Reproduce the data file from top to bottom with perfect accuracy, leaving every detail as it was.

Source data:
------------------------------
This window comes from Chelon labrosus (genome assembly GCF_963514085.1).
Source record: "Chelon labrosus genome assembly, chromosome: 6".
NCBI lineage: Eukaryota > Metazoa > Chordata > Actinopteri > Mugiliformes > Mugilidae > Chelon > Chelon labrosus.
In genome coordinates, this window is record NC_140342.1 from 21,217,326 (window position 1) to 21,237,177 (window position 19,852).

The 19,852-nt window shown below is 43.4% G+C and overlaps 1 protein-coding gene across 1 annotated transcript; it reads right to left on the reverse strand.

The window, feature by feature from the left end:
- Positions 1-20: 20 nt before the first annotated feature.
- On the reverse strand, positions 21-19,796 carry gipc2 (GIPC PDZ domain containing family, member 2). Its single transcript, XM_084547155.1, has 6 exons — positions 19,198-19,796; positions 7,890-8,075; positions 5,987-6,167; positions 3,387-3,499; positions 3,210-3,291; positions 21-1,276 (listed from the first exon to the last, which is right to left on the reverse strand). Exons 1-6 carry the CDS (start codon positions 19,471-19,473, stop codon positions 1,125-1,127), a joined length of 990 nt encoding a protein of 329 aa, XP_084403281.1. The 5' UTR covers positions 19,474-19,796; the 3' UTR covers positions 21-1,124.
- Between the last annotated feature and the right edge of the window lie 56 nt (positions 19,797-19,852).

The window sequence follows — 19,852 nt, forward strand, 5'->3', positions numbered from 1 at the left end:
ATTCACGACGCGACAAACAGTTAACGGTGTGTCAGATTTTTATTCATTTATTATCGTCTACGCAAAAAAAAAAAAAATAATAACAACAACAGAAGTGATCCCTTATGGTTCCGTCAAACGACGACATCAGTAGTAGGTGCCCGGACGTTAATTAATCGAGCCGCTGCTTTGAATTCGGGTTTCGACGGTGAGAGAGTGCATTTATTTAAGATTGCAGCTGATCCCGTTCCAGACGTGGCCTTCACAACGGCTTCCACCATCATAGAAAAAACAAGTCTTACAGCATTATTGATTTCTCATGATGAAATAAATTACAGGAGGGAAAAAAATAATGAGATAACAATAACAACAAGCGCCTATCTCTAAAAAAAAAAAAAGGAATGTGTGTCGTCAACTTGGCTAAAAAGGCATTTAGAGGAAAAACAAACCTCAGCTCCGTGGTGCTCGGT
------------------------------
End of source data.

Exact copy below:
This window comes from Chelon labrosus (genome assembly GCF_963514085.1).
Source record: "Chelon labrosus genome assembly, chromosome: 6".
NCBI lineage: Eukaryota > Metazoa > Chordata > Actinopteri > Mugiliformes > Mugilidae > Chelon > Chelon labrosus.
In genome coordinates, this window is record NC_140342.1 from 21,217,326 (window position 1) to 21,237,177 (window position 19,852).

The 19,852-nt window shown below is 43.4% G+C and overlaps 1 protein-coding gene across 1 annotated transcript; it reads right to left on the reverse strand.

The window, feature by feature from the left end:
- Positions 1-20: 20 nt before the first annotated feature.
- On the reverse strand, positions 21-19,796 carry gipc2 (GIPC PDZ domain containing family, member 2). Its single transcript, XM_084547155.1, has 6 exons — positions 19,198-19,796; positions 7,890-8,075; positions 5,987-6,167; positions 3,387-3,499; positions 3,210-3,291; positions 21-1,276 (listed from the first exon to the last, which is right to left on the reverse strand). Exons 1-6 carry the CDS (start codon positions 19,471-19,473, stop codon positions 1,125-1,127), a joined length of 990 nt encoding a protein of 329 aa, XP_084403281.1. The 5' UTR covers positions 19,474-19,796; the 3' UTR covers positions 21-1,124.
- Between the last annotated feature and the right edge of the window lie 56 nt (positions 19,797-19,852).

The window sequence follows — 19,852 nt, forward strand, 5'->3', positions numbered from 1 at the left end:
ATTCACGACGCGACAAACAGTTAACGGTGTGTCAGATTTTTATTCATTTATTATCGTCTACGCAAAAAAAAAAAAAATAATAACAACAACAGAAGTGATCCCTTATGGTTCCGTCAAACGACGACATCAGTAGTAGGTGCCCGGACGTTAATTAATCGAGCCGCTGCTTTGAATTCGGGTTTCGACGGTGAGAGAGTGCATTTATTTAAGATTGCAGCTGATCCCGTTCCAGACGTGGCCTTCACAACGGCTTCCACCATCATAGAAAAAACAAGTCTTACAGCATTATTGATTTCTCATGATGAAATAAATTACAGGAGGGAAAAAAATAATGAGATAACAATAACAACAAGCGCCTATCTCTAAAAAAAAAAAAAGGAATGTGTGTCGTCAACTTGGCTAAAAAGGCATTTAGAGGAAAAACAAACCTCAGCTCCGTGGTGCTCGGT